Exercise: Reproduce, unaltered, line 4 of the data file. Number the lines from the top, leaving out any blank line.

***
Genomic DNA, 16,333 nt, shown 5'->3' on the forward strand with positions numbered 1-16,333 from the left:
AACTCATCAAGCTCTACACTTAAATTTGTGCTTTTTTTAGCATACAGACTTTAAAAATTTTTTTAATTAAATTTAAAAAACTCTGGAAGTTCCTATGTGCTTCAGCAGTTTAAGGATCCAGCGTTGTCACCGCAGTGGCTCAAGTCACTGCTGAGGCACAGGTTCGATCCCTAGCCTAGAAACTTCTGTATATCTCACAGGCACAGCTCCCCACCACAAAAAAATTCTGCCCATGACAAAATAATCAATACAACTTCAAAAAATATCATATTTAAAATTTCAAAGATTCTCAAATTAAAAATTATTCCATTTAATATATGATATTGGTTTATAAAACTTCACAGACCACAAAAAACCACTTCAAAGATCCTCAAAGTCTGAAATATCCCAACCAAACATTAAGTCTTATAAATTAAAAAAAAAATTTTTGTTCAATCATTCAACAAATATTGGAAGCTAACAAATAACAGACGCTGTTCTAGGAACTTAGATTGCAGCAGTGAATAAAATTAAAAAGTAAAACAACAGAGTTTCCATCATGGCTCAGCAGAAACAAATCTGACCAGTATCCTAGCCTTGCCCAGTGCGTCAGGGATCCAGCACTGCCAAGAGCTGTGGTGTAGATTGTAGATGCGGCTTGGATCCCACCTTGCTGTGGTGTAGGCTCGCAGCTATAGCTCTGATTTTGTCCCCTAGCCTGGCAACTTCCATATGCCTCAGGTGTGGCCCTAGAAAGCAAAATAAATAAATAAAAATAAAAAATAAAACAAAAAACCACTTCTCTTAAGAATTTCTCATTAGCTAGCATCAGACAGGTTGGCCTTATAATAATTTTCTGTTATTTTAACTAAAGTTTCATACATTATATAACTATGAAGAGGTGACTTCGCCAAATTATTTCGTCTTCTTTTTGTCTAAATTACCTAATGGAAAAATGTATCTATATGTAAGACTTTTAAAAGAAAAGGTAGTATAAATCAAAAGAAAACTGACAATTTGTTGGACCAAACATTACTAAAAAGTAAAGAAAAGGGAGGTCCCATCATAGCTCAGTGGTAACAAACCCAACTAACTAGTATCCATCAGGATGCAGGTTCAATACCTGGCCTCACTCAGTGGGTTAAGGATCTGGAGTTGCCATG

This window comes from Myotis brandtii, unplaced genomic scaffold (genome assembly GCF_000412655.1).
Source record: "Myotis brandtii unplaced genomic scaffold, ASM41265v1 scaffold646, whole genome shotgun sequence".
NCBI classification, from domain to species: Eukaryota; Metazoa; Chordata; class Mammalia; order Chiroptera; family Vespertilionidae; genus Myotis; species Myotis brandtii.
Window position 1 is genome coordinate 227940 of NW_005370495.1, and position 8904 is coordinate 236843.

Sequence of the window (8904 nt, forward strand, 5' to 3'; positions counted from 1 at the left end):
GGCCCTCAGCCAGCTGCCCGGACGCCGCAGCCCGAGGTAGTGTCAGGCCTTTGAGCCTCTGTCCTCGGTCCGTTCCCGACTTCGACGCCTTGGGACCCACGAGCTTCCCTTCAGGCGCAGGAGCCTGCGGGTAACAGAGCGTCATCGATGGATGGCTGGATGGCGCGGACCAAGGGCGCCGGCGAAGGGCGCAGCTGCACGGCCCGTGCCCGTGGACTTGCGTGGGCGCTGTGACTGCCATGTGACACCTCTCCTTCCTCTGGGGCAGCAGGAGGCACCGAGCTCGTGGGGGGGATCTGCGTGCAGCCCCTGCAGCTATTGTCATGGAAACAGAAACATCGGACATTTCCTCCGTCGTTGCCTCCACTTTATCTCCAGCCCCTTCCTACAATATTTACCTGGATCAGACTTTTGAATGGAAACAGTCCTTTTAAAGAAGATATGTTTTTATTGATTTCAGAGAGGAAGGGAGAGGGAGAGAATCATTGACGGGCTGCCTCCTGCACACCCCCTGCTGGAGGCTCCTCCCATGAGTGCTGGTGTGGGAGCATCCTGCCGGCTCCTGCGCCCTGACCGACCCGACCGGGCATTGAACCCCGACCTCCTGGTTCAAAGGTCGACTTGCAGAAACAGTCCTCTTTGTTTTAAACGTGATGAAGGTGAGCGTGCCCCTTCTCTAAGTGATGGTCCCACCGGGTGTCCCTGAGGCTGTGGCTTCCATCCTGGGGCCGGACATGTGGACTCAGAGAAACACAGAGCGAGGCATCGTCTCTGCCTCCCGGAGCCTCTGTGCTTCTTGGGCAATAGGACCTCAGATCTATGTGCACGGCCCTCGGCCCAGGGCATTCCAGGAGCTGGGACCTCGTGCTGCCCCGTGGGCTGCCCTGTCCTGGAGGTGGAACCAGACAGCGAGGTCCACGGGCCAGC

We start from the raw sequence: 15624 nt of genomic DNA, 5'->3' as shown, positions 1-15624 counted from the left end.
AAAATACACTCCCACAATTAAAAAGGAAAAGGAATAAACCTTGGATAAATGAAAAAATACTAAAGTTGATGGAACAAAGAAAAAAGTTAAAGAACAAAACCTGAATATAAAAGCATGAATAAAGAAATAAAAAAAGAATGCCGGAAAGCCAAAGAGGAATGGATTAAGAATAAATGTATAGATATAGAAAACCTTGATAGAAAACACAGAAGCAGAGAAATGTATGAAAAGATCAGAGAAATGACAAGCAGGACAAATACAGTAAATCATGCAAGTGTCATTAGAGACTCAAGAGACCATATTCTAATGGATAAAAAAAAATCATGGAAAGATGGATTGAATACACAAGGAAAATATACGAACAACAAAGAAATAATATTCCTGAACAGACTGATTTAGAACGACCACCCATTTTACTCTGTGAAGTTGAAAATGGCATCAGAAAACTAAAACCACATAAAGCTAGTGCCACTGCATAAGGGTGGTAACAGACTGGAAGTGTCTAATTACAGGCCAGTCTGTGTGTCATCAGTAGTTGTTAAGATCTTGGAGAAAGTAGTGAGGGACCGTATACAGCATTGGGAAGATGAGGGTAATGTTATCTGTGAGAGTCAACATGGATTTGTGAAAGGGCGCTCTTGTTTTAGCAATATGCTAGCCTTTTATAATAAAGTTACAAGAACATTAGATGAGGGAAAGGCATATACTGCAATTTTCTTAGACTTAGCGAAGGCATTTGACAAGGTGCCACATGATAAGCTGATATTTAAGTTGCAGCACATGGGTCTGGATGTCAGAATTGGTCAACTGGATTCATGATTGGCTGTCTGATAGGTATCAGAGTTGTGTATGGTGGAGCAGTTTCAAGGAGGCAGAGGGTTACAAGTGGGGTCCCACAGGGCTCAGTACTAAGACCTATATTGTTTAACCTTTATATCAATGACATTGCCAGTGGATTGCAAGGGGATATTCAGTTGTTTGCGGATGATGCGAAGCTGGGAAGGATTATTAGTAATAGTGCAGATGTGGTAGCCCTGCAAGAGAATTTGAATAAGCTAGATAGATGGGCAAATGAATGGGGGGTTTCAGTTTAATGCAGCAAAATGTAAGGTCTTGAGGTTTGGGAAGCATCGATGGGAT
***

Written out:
Source record: "Myotis brandtii unplaced genomic scaffold, ASM41265v1 scaffold646, whole genome shotgun sequence".